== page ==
mT=MyTool() #configurable for any/all MyTool("MyTool") C++ objects.

mT=MyTool("Chips") #configurable for any/all MyTool("Chips") C++ objects.
add a global configurable to your Alg:


Most of the time you want to be safe, and configure a tool only for your algorithm. In this case you should configure it locally:

fish.addTool(MyTool, name="MyTool") #configure the "MyTool" instance in this alg

fish.addTool(MyTool, name="Chips") #configure the "Chips" instance in this alg


You decide what TupleTools are going to be in your DecayTreeTuple. DecayTreeTuple is highly configurable, it only demands that the tools you add have a fill() method, so they all inherit from a given interface. None of the names are hard coded. This is done through an option of DecayTreeTuple, which when in "initialize" the C++ creates the instances of all the tools you asked for.

Simplest configuration:

From DecayTreeTuple v3r11p1 and upwards there are wrapper functions (decorators) attached to DecayTreeTuple, EventTuple, MCDecayTreeTuple, TupleToolDecay and TupleToolMCTruth which simplify greatly the adding and configuring of tools.

At the basic level they just wrap the gaudi addTool methods so that they are less confusing and take less typing, they are not standard Gaudi components, so you need to import DecayTreeTuple a specific way to get at them from DecayTreeTuple.Configuration import * NOT from Configurables import DecayTreeTuple.

They still use the underlying Gaudi methods, but contain all the code of the most common actions, reducing what you need to do yourself.

from DecayTreeTuple.Configuration import *

The configurable DecayTreeTuple() is for the C++ instance "MyTuple". We start it with an empty tool list, because we don't want the default tools this time. The configurable will pass the ToolList to the C++ property once it has been fully configured.

By using the addTupleTool methods the configurable for "MyTuple" automatically imports the correct module and attaches the right private TupleTools to the ToolList for you. Here you have asked for an instance of TupleToolKinematic called "TTK" and an instance of TupleToolTISTOS called "TupleToolTISTOS". We also get a handle to the cofigurables for those tools, ttk and tistos. You need these configurables to configure the tools, which will eventually be instantiated in the C++.

tistos.TriggerList=['Hlt1 ...... ' ,

You can also get access to the TupleTool configurables through the more regular way, in case you lose the references somewhere.


In the most complicated configurations, you may want to configure a tool of another tool of another tool, etc...:

truth.addTool(DaVinciSmartAssociator, name="DaVinciSmartAssociator")
truth.DaVinciSmartAssociator.addTool(BackgroundCategory, name="BackgroundCategory")

Standard configuration:

This is much more complicated version of the above standard method, but included here for completeness.

from Configurables import DecayTreeTuple


nt.addTool(TupleToolTISTOS, name="TupleToolTISTOS")
nt.TupleToolTISTOS.TriggerList=['Hlt1 ...... ' ,

nt.addTool(TupleToolMCTruth, name="TupleToolMCTruth")
nt.TupleToolMCTruth.addTool(DaVinciSmartAssociator, name="DaVinciSmartAssociator")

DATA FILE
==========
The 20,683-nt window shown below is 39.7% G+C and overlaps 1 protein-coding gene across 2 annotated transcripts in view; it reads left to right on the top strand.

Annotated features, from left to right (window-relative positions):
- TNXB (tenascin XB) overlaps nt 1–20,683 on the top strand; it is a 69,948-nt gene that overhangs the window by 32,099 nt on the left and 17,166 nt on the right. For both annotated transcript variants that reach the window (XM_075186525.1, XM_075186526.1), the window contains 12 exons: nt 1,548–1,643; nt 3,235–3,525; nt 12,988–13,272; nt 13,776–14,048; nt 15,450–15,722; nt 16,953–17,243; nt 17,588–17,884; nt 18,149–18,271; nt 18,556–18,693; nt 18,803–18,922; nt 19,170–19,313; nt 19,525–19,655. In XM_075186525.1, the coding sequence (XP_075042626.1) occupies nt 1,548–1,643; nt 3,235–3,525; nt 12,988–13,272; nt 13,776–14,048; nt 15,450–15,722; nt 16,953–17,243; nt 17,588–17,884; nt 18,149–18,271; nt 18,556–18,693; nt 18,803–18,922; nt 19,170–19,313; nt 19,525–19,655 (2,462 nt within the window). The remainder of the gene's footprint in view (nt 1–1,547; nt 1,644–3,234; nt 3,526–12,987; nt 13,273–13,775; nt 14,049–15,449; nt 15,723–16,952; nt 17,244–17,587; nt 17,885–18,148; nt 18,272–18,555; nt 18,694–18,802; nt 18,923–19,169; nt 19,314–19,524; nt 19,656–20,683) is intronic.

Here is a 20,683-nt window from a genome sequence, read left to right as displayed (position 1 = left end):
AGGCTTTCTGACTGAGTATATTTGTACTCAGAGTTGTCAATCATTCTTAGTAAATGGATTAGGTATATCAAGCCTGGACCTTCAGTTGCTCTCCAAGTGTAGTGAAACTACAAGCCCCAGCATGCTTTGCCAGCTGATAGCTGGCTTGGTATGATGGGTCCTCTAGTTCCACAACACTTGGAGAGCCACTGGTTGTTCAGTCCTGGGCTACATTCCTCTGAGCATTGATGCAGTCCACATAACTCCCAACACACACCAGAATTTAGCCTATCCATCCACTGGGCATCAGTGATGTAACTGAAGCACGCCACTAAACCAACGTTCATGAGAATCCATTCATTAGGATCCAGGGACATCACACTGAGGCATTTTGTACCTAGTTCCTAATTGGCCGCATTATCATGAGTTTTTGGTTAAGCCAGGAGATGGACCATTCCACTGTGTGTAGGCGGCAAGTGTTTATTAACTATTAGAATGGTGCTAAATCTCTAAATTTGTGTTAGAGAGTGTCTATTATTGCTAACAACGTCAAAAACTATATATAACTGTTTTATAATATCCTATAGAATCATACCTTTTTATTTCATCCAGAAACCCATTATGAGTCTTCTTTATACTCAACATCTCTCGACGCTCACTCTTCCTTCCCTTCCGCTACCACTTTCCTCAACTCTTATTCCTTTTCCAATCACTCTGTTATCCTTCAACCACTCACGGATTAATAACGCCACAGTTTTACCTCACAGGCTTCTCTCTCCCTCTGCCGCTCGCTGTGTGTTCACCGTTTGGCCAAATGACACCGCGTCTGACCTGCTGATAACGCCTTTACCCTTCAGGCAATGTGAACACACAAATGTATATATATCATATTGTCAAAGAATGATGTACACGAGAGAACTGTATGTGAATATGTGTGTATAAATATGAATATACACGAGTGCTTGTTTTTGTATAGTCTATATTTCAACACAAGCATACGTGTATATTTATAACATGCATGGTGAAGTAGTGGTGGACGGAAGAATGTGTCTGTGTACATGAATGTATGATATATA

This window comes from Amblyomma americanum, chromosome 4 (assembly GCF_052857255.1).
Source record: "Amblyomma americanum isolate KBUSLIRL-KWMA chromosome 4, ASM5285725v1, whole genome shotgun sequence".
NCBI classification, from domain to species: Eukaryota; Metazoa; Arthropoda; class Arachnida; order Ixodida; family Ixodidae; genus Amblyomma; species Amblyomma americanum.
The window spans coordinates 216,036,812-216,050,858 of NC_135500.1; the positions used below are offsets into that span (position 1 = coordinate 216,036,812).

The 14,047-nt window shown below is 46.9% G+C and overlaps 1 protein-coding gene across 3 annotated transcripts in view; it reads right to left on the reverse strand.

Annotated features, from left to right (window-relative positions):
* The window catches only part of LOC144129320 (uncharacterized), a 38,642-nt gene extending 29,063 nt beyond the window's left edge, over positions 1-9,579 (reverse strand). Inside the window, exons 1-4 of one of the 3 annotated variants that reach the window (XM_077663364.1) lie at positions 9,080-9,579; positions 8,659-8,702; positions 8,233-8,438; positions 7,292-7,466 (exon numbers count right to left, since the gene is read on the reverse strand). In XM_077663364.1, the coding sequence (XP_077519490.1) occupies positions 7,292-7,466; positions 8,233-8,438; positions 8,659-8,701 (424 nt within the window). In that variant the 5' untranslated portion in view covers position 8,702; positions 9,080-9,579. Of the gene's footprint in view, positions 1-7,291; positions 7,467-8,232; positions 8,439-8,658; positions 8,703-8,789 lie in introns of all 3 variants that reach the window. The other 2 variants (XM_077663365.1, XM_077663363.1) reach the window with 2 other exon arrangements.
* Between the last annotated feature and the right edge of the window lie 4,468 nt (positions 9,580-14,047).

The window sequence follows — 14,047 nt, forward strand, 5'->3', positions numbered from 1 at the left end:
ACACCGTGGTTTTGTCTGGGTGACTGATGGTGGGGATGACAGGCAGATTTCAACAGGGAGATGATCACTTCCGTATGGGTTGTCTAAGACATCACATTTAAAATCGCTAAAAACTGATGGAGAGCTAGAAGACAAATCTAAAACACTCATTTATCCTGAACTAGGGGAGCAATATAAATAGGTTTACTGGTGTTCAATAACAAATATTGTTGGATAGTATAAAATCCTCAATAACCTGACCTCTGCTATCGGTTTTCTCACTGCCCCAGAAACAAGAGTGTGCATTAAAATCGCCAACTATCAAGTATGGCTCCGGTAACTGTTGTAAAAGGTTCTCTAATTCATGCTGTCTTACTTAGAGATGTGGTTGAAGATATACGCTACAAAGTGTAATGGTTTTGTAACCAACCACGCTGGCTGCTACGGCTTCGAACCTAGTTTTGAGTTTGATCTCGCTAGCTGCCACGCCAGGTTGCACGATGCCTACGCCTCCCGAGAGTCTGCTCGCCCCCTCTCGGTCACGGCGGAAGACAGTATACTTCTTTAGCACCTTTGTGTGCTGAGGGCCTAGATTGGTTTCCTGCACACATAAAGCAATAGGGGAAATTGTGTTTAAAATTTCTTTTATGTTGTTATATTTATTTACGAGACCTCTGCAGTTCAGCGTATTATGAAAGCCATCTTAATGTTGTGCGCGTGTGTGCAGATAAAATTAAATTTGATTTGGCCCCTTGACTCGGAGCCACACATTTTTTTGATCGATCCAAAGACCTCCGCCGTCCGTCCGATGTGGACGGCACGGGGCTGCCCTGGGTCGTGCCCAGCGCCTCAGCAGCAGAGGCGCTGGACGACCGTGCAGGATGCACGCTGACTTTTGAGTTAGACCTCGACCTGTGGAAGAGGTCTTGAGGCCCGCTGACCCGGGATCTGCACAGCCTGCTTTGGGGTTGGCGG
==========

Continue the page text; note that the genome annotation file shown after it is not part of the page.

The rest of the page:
nt.TupleToolMCTruth.DaVinciSmartAssociator.addTool(BackgroundCategory, name="BackgroundCategory")

Wrapper functions (decorators)

There are many uses for decorators. In the table below, the plain Gaudi-style methods and wrapper methods are compared. In all cases the wrappers are easier to understand and require much less typing.

Purpose . Standard Method - Using Wrapper
Import the module . from Configurables import DecayTreeTuple > from DecayTreeTuple.Configuration import *
Default tool don't configure . ntuple.ToolList+=['TupleToolSomething'] = ntuple.ToolList+=['TupleToolSomething']
Named tool don't configure . ntuple.ToolList+=['TupleToolSomething/instance'] = ntuple.ToolList+=['TupleToolSomething/instance']
Default tool do configure . ntuple.ToolList+=['TupleToolSomething']

from Configurables import TupleToolSomething



> myTool=ntuple.addTupleTool('TupleToolSomething')


Named tool do configure . ntuple.ToolList+=['TupleToolSomething/instance']

from Configurables import TupleToolSomething

ntuple.addTool(TupleToolSomething, name='instance')


> myTool=ntuple.addTupleTool('TupleToolSomething/instance')


Local shared tool do configure . ntuple.Branch1.ToolList+=['TupleToolSomething/instance']


from Configurables import TupleToolSomething





> myTool=ntuple.Branch1.addTupleTool('TupleToolSomething/instance')



Global shared tool do configure . ntuple.Branch1.ToolList+=['TupleToolSomething/instance']


from Configurables import TupleToolSomething





> from Configurables import TupleToolSomething





Add three branches . ntuple.Branches={'1':'decay1', '2' : 'decay2', '3':'decay3'}

from Configurables import TupleToolDecay

ntuple.addTool(TupleToolDecay, name='1')

ntuple.addTool(TupleToolDecay, name='3')

ntuple.addTool(TupleToolDecay, name='3')

> ntuple.addBranches({'1':'decay1', '2' : 'decay2', '3':'decay3'})

Since shared tools on branches can still be confusing, and are prone to errors in case somebody else tries to make a tool of the same name somewhere else. It is mostly better to define a function in python which adds and configures all instances of the tools so you can share the configuration without sharing the tool configurable.

def addMyTool(branch):

for branch in [ntuple.branch1, ntuple.branch2]:

Since these decorators just wrap the underlying gaudi functions, you can mix-and-match them if you insist, or simply take advantage of all functionality.

ntuple.branch1.TTSinstance.SomeOption=True #i.e. if you lose the reference to the tool, you can get it back in the standard way

Dear Configurable:

We can understand configurables as a way of communicating with the underlying C++. The key actions can then be summarized as if it were a letter we were writing to the C++ through the "python configurable postal service"

Neatly worded by Phillip Hunt and Matt Charles:

Tuple.ToolList += [ "TupleToolTagging/TagTool" ]

In the python, not the C++:

  • Dear Configurable, please add the line "TupleToolTagging/TagTool" to the property ToolList of the Tuple.

In the C++, not the python:

  • Dear C++, please instantiate and use a copy of TupleToolTagging in my ntuple, I want this instance to be called "TagTool".

Tuple.addTool(TupleToolTagging, name="TagTool")

Dear Configurable: please note that, although you didn't know about it before, the C++ object you will configure will in fact have a TupleToolTagging tool assosciated with it. This tool is called "TagTool" in the C++. Please create a new instance of a configurable TupleToolTagging for "TagTool", and add it as a member of yours, so that I can change its options also.

-- RobLambert - 23-Feb-2010

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Topic revision: r9 - 2014-02-17 - RobLambert